That tiny little soul peering at you from the picture above is me. The same me as the adult woman sitting here, up too late as usual, typing out her thoughts. In one hour, the year will end in my time zone, and another year will begin. Many things happened to me in 2010, some in my outer world, many in my inner world, but perhaps the largest change in myself that I see is the strong development of my sense of time as PASSING.
I have watched time pass in other people’s lives for years, perhaps for as long as I have had a mature consciousness of what I was observing. But I realize now that at the core of my being, I always felt myself to be exempt. I was just looking on. Time wasn’t passing for me. My own time was as stretchy and boundless as my imagination, as easily held over, fluid almost to the point of nonexistence. I had a strong sense of daily time, the kind that tells me when I am late for a dentist appointment. But the time of my life, my life as a finite period on a finite planet, could not attach itself to me.
But it has now. This year, I crossed a tangible threshold of awareness. I am alive. I have been alive for a period of time, and I will remain alive for another period of time. With plenty of salads and some good luck, it may well be a nice long period of time. But it remains a period, a thing with a beginning in the present, and an end.
What else do I want to accomplish, while it lasts? How can I fill this time that I’ve been given to the brim? How can I make the most of it?
When I was a teen, staring out at life as something about to begin, I had three goals. I wanted to marry my true love, I wanted to be a mother, and I wanted to write a book. I’ve done it. As of this year, I have accomplished all three. But as of this year, I have fully discovered that all three are goals that are never fully met. They are always receding toward the horizon ahead of me.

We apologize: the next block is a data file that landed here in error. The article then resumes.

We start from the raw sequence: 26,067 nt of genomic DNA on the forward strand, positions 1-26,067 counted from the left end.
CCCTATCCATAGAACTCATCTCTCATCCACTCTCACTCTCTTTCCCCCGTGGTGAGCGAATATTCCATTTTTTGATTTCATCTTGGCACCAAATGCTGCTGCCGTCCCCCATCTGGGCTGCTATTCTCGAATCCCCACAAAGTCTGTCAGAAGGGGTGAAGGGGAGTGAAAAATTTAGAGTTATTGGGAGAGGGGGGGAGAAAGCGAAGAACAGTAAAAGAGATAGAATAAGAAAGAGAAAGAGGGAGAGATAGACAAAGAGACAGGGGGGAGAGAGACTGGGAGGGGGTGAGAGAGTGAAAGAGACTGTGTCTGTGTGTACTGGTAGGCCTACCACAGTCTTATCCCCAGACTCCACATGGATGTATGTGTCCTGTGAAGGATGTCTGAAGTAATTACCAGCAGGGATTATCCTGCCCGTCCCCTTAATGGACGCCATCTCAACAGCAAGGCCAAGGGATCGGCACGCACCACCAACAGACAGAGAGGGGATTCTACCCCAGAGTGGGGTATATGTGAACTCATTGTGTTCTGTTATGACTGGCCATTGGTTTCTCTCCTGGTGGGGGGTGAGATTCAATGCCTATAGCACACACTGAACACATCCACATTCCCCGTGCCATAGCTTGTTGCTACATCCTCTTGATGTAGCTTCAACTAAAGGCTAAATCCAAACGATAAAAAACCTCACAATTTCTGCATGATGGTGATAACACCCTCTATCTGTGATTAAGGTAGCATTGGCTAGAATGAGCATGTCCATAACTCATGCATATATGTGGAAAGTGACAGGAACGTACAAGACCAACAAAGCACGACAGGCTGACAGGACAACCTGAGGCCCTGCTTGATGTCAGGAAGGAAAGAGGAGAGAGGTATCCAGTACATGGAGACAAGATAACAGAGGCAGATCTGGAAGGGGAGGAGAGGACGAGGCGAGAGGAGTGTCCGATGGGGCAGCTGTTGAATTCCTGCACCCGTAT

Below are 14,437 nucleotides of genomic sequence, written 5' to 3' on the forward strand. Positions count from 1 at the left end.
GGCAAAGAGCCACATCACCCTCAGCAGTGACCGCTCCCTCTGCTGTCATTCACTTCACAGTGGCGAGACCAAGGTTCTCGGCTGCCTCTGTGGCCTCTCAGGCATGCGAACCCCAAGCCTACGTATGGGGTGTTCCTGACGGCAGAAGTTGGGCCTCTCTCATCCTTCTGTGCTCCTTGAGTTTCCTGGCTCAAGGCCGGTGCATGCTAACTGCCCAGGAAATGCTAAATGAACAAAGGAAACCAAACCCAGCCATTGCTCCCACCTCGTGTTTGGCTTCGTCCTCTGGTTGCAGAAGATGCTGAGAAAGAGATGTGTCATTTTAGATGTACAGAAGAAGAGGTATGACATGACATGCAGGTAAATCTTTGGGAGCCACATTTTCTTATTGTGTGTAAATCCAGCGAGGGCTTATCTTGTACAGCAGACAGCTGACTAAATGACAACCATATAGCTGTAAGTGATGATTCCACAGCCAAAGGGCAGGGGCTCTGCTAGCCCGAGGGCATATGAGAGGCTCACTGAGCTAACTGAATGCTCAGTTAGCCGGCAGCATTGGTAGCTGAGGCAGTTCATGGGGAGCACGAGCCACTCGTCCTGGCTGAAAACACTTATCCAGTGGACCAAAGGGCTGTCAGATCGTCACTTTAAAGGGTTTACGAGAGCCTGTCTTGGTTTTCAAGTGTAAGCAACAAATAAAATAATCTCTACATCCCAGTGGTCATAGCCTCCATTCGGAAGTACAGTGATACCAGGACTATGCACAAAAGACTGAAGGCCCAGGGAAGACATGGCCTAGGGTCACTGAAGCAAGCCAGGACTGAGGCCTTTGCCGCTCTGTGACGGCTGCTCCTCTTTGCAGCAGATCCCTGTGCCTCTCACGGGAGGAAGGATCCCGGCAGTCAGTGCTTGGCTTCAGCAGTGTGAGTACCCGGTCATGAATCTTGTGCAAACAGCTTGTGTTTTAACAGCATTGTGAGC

I have been married for more than 10 years, but where my teen self would have awarded me a “check mark” for that goal, my present self knows from experience that a real marriage is remade every day, or ceases to exist. Mothering is the same. Perhaps all love is like this. Sometimes it feels like one long prayer to do better, interspersed with moments of such deep contentment that I can only thank God they happened to me. And what about writing a book? That wasn’t an endpoint either. It was a door, and once I came through it, I discovered the long corridor on the other side, and the ongoing urge to keep writing.
So this is the answer to my new awareness that time is passing. I can’t slow it down, and I can’t fill it up by snatching hopefully at everything that glitters. I can make the most of it by reaching each day for the three goal posts of my life, over and over again, striving each time for a little more perfection, knowing that the greatest perfection rests not in my efforts but in the thing itself, in what is loved.